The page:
Niibin Sprague (Saginaw Chippewa) models a three-piece ensemble with traditional appliqué that demonstrably synthesizes masculine and feminine elements. His vest in particular features a border of men holding hands, which when juxtaposed with the deeply ornamental skirt produces a gentlemanly Two-Spirit image.
Niibin’s vest is made of sofa upholstery fabric, which the designer was immediately attracted to for its rich colors and its woven-basket appearance. The fabric of Niibin’s shirt is calico cotton—typical of Native clothing around the Great Lakes in the 1800s—and features a traditional maple leaf design. Calico was adopted during a period of fur scarcity, and Native communities adopted the material as an environmental response. Maple-tapping and the production of maple sugar are also important cultural processes: parables and oral history are passed down to Native youth during these practices.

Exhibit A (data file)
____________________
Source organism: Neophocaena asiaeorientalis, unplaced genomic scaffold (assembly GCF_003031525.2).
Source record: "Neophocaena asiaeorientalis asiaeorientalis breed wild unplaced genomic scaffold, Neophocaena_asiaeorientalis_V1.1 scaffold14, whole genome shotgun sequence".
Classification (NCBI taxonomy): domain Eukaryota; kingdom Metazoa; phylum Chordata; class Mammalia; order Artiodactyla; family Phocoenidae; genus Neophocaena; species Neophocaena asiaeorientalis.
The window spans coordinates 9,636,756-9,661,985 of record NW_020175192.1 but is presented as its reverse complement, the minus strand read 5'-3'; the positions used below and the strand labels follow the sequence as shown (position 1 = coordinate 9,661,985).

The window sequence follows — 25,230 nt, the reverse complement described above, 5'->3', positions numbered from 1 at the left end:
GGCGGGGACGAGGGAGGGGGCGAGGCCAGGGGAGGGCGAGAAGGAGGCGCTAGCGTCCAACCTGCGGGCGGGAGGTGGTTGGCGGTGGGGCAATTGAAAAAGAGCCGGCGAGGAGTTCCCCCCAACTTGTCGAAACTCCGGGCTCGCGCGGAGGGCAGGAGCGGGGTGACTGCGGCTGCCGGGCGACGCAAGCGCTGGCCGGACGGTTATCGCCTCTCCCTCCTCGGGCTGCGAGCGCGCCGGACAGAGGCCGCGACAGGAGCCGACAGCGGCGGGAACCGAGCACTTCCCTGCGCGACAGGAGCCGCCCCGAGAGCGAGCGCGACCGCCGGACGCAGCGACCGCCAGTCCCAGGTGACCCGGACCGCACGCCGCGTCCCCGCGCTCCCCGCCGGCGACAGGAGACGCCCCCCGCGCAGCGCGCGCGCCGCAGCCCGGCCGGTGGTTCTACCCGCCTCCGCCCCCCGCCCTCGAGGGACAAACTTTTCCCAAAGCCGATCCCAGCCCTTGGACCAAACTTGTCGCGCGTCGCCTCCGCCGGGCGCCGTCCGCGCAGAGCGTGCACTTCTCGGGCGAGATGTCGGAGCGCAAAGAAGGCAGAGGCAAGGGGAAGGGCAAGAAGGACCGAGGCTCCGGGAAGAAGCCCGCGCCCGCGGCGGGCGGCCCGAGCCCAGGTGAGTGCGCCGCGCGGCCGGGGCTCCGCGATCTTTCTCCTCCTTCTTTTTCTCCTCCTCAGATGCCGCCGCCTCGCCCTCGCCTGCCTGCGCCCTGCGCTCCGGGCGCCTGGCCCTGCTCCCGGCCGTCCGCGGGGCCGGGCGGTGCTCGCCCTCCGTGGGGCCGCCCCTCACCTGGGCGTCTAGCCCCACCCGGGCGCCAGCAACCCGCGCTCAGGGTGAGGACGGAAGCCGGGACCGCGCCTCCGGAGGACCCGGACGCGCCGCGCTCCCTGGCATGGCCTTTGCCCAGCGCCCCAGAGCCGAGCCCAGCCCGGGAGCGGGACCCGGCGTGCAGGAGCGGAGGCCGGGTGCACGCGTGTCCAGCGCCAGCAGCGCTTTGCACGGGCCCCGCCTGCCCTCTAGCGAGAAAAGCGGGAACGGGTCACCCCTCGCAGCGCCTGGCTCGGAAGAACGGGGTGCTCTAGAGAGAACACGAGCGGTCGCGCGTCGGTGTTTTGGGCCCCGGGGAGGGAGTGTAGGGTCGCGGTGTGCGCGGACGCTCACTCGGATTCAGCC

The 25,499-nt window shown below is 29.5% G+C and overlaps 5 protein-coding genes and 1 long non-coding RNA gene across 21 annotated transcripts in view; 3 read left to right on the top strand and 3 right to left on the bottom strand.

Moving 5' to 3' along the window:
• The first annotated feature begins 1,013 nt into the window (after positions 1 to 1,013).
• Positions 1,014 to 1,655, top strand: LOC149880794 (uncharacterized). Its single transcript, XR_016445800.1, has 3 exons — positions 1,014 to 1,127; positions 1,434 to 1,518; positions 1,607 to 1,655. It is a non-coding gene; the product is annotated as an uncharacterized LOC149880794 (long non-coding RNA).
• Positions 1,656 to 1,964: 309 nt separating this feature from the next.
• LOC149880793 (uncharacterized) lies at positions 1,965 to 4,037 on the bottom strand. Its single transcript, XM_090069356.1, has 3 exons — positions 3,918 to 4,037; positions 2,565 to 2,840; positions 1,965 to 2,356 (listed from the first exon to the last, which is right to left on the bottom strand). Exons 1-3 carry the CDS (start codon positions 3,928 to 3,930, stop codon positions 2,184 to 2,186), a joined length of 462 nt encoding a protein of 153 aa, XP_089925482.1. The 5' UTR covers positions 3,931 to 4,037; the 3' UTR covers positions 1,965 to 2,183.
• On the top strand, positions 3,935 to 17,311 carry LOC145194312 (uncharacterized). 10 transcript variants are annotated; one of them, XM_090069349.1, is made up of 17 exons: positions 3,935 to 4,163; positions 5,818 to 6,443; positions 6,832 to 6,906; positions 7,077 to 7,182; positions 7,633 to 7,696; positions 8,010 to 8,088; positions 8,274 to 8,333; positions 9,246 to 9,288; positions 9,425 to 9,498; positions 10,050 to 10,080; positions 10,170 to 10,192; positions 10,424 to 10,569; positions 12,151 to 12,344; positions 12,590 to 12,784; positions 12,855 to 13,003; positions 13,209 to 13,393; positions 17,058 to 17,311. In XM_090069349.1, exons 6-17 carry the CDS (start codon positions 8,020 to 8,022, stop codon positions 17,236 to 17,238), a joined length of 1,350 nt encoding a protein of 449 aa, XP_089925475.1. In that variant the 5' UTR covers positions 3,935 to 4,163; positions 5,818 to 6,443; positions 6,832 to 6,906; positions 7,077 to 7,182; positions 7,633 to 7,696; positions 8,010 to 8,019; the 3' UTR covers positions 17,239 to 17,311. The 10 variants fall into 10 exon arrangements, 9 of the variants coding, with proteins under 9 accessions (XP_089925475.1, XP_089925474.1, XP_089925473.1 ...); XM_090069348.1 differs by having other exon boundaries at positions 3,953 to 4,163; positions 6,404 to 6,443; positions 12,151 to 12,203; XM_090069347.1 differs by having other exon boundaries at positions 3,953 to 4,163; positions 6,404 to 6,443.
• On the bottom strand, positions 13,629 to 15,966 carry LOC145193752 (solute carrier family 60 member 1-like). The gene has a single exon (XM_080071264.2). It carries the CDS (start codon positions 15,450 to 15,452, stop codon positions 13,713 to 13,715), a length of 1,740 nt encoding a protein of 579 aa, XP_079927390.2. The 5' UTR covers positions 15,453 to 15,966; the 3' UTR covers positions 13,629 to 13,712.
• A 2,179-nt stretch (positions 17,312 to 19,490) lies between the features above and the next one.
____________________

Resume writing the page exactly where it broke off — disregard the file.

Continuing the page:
The designer selected this fabric for Niibin’s skirt because the pattern of its embroidery is reminiscent of the original homeland of the woodland people. White throws the contours of the skirt’s design into relief using metal sequins, which are used extensively on traditional Native garments. These sequins were acquired by the Anishinaabe people from traders and voyageurs.
Niibin’s earrings are made of birch cut-outs, which hold a special place in Native tradition. Cut-outs have historically been used to preserve traditional patterns, which directly links Native communities today to their ancestors. White has a vast collection of birch cut-outs from which she produces jewelry.